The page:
Lower Blood Pressure With a Small Dietary Change
High blood pressure is one of those conditions that can sneak up on you over time. You go for a checkup and your blood pressure is right where it should be in the normal range. A year or two later, nothing has changed except maybe you put on a couple of pounds, but when you go for your physical, your doctor suddenly says you are hypertensive. Maybe you’re on the borderline and receive instructions to monitor your pressure and lose a little weight. Or you may already be well past that point, and your doctor is sending you home with a prescription for pharmaceutical drugs to lower those numbers. Either way, it is time for you to take action, and new research suggests that you can help lower your blood pressure with a simple tweak to your diet.
The study, which took place at the Pennsylvania State University in State College, found that eating more walnuts is associated with a reduction in blood pressure and a lower risk of developing cardiovascular disease.1 The subjects were 45 overweight or obese men and women, ranging in age from 30 to 65.
To explore the effects of cutting back on saturated fat, the researchers provided the participants with meals that reduced saturated fat by five percent. And they replaced it with alpha-linolenic, other non-omega 3 polyunsaturated acids, oleic acids, or whole walnuts. Alpha-linolenic acid is an omega-3 fatty acid that comes from plant-based foods such as flaxseeds, canola oil, and tofu. Oleic acids are monosaturated fats derived from a variety of sources including olive oil, avocados, and sesame oil.
All the volunteers, regardless of which switch was made to their diet, benefitted from eating a little less saturated fat and showed improvements in indicators of cardiovascular health. But only those who added walnuts to their meals had the extra advantage of lowering their blood pressure readings.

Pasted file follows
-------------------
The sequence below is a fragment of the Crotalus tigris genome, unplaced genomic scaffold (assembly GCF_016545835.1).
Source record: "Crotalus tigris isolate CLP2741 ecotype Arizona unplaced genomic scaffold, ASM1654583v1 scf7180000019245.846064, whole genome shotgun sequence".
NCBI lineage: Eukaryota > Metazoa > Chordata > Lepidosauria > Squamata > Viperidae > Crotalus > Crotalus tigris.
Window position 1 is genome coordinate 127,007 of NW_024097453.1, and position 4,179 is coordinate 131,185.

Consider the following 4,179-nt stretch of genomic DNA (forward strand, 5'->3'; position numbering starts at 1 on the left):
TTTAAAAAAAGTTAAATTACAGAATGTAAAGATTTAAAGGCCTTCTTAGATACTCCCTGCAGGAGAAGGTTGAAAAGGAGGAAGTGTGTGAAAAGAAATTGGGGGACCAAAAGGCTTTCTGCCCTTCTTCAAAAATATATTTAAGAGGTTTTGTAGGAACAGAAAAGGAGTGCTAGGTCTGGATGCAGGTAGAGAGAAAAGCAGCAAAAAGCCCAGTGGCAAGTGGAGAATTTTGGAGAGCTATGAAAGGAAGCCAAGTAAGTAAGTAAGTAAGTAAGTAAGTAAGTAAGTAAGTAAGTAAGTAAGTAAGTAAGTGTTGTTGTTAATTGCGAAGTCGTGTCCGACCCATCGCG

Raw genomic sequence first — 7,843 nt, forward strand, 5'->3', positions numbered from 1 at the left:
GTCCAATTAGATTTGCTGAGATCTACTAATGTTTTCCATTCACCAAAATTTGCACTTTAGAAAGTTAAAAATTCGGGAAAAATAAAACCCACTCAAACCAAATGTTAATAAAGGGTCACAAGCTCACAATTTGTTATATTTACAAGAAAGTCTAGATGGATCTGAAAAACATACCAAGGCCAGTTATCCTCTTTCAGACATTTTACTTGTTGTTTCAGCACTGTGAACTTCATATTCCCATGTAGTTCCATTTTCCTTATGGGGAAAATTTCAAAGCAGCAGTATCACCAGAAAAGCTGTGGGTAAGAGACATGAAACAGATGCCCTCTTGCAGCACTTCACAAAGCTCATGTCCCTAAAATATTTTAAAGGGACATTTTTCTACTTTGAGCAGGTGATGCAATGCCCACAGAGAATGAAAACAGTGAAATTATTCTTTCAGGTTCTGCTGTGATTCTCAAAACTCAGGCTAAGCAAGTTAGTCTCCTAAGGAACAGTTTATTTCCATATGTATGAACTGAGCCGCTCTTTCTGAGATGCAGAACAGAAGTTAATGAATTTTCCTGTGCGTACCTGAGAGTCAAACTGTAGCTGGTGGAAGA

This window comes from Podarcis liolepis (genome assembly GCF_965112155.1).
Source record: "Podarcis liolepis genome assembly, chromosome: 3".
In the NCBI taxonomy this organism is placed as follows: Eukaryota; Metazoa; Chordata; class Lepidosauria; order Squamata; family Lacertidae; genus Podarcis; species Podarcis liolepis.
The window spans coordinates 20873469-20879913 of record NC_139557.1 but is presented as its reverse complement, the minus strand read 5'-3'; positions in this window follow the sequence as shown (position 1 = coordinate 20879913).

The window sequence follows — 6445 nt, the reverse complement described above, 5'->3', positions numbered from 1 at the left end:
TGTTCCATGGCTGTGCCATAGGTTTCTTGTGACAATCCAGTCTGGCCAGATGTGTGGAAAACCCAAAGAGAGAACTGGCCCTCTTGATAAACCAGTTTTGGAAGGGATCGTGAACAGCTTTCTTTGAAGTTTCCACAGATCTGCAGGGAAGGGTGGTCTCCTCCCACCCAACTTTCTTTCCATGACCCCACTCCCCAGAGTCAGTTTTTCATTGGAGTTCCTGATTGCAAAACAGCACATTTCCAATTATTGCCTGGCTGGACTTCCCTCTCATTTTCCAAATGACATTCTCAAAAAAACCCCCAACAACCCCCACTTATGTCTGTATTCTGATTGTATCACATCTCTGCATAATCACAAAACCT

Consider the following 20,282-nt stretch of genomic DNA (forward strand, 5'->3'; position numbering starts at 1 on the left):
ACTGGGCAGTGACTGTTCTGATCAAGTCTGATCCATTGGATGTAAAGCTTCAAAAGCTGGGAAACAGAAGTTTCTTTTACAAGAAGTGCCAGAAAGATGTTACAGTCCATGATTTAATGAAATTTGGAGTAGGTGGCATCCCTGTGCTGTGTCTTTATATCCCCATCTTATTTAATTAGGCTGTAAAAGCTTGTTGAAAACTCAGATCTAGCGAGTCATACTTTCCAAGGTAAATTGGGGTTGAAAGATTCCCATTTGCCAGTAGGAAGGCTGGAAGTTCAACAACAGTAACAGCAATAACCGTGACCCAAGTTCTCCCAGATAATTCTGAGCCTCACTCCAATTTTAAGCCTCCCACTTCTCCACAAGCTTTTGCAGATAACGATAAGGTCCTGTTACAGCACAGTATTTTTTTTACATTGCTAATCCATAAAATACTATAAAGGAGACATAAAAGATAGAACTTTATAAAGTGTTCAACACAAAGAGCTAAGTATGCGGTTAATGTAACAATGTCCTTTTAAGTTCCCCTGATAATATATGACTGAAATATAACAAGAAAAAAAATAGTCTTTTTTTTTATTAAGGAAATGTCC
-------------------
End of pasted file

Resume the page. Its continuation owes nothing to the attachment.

This is really important considering the fact that approximately 75 million American adults—or roughly one in three—have hypertension, according to the Centers for Disease Control and Prevention. Hypertension is potentially a very dangerous condition that considerably raises the risk of heart attack and stroke because it reduces the flow of blood and oxygen to both the heart and brain.
Although the small size of the population sample included in the research makes it difficult to know whether these findings would apply to everyone, we do know that it offers a possible solution that is a no-brainer to try. That is, switching out some of the saturated fat in a person’s diet for a handful of walnuts a day just might add up to a big difference over time in cardiovascular risk.
As for walnuts helping to lower blood pressure, there may be several factors that give the nuts an edge over the other types of fatty acids. Walnuts contain vitamin E and polyphenols, which are powerful antioxidants that fight free radicals. What’s more, walnuts are a good source of fiber, which has been shown to lower the risk of stroke.
So, in order to reduce your chances of developing cardiovascular disease, start by limiting the amount of red meat, dairy products, and processed snacks like cookies you eat, since they are all high in saturated fats. Even if you begin by modifying just one meal a week, you can institute further changes over time. Instead, choose meals based around fish, hormone-free poultry, whole grains, vegetables, and beans and legumes.
There are also lots of options for increasing your intake of walnuts. Keeping a bag on hand for a snack is great, as the nuts will fill you up, give you a nice satisfying crunch, and help you avoid making an impulse choice of junk food. In meals, walnuts are a tasty addition to salads, go exceptionally well with simple chicken dishes, and are delicious in homemade muffins.
- 1. Tindall, Alyssa M.; et al. "Replacing Saturated Fat With Walnuts or Vegetable Oils Improves Central Blood Pressure and Serum Lipids in Adults at Risk for Cardiovascular Disease: A Randomized Controlled-Feeding Trial." Journal of the American Heart Association. 7 May 2019. Accessed 5 May 2019. https://www.ahajournals.org/doi/10.1161/JAHA.118.011512.